The most difficult task in the movie industry is attempting to surpass a surprise hit that caught people off guard. That is challenge that Chad Stahelski met for John Wick: Chapter 2. With the filmmaker going out on his following the departure of David Leitch to Deadpool 2.
Using an array of combat techniques for action sequences that help to tell a story. All while also feeding the audience appetite is a quality Stahelski is synonymous for. Tdirector opened up about the public expectation for a title that is set to debut later in the week on February 9 as the early reviews are glowing for the picture.
Go Big or Go Home For Chad
Pressed about the uplift in tone and tempo for the sequel right from minute one, Stahelski explained that the intense action has to be sustained throughout if that is the decision filmmakers want to settle on.
"You're talking with guys who shot most of the action in some of the biggest shows out there and it as an absolute thing," he remarked. "There's some really creative people out there. There's some really great ideas, but sometimes even great ideas become smothered with overwhelming. Meaning, okay, you're doing, insert superhero name. 'We're going to blow up the city in the first act!' We just leveled the city? What are we going to do in the second act? 'Well, we're going to make it about a personal struggle between X and Y.' Okay? 'And then we're going to blow up the city again in the third act but with a big monster!' What creativeness went into that? So, you can either go the bigger, better route, but you have to make sure that if you do bigger, better here, that means you have to do bigger and better in your next scene. It's a vicious cycle."
With Stahelski bypassing the original course from producer or writer to director, he opened up about his background as a stunt coordinator and who inspired his journey to the hot seat.
"It's a happy coincidence," replied the director. "A little bit of luck. When I was doing the second unit stuff, I got to work with very good directors. Spending 10 years with the Wachowskis on The Matrix trilogy was the Harvard of film schools. It didn't take much to realize that if I want to be a filmmaker, shut up and watch how these directors work. I learned so much from them it was absolutely ridiculous. I've worked with Guy Ritchie, Quentin Tarantino, (Steven) Soderbergh. The list goes on and on. It's a who's who of directors. From Ang Lee to the Russo brothers. Just name a big time director and we've probably shot with them."
Stahelski Scared S***less To Take Charge of Sequel
Since the original became a smash hit, the challenge of being the sole director for the follow up was a task even the man himself felt daunted by.
"Yeah. I mean, it's odd coming from a former stunt man but yeah, I was scared s***less," he admitted. "Of course. It's the curse of the sequel. You do something original, so by definition, how do you do something original again when you've already done it? And it's also, Keanu is a good friend so you don't want to screw up his career. You don't want to go in for a cash grab and go, 'Yeah! Let's just go shoot more people! It'll be fine.' We stalled and stalled. The studio came back right off the bat and goes, 'Look, this is good. People like it. We should do another one.' And we were like, 'We would love to do another one! But only if we can come up with something.' We all looked at each other and said well, 'How hard can it be?' We started in January and it wasn't until June of being constantly asked, 'So do you have something?' It took months to figure out, let's just stop thinking about the plot and let's go with the character. Let's just show people what they want to see in the world."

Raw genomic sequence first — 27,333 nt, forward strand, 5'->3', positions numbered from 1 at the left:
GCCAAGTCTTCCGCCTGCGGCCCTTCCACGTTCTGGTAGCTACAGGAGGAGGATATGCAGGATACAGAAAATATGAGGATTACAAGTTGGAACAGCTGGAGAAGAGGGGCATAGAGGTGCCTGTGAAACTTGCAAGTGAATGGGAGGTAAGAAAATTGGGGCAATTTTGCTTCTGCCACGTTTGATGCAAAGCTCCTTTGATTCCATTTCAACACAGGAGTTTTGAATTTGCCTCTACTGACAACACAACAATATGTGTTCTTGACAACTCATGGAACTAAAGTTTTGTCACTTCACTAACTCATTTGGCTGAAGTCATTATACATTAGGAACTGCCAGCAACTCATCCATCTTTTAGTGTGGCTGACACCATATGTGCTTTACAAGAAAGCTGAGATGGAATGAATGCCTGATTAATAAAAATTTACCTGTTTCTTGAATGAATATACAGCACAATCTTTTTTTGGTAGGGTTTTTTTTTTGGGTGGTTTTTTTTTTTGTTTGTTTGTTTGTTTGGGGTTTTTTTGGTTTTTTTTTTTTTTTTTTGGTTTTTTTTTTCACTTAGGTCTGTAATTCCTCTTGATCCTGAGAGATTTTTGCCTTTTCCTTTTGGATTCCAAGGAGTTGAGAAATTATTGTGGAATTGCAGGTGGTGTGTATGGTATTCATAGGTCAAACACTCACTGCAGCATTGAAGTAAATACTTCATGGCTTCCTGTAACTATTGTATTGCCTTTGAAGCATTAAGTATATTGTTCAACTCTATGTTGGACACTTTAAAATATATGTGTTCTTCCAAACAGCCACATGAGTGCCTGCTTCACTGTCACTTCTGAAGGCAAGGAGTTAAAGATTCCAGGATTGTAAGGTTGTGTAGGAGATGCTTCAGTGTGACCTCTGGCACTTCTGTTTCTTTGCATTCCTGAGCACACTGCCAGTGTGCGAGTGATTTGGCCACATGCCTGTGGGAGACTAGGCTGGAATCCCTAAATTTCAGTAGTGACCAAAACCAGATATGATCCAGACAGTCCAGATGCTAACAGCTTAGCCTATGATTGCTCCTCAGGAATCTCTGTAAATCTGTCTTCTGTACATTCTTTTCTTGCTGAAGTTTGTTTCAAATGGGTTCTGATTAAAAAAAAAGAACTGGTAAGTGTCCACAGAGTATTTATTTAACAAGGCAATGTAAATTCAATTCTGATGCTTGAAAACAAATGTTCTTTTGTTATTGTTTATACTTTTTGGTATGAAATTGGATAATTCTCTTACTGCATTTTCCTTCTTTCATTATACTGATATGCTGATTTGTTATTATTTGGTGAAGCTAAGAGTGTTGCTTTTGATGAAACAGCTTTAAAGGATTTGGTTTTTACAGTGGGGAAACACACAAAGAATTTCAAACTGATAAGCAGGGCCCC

Following the news of a television adaptation to expand the John Wick world to a prequel and whatever else the studio decides, Stahelski says that he is behind the program 100%
"Yeah. You know, right after John Wick came out, my partner David Leitch and I got involved in a project in the TV world and we ended up getting hooked up with two writers; Mark Abrams and Chris Collins," started the director. "They had a background from Sons of Anarchy and a few other shows. We spent a good year developing something with them and kind of learning how the new TV vibe was going. And they were very, very instructional about how to really build suspense and tension... There can be ten John Wicks. There can be one John Wick. It's not important how deep you go in the world, it's how deep the character takes you in the world. If you enjoy John and you take that route, you're always going to be invested in him."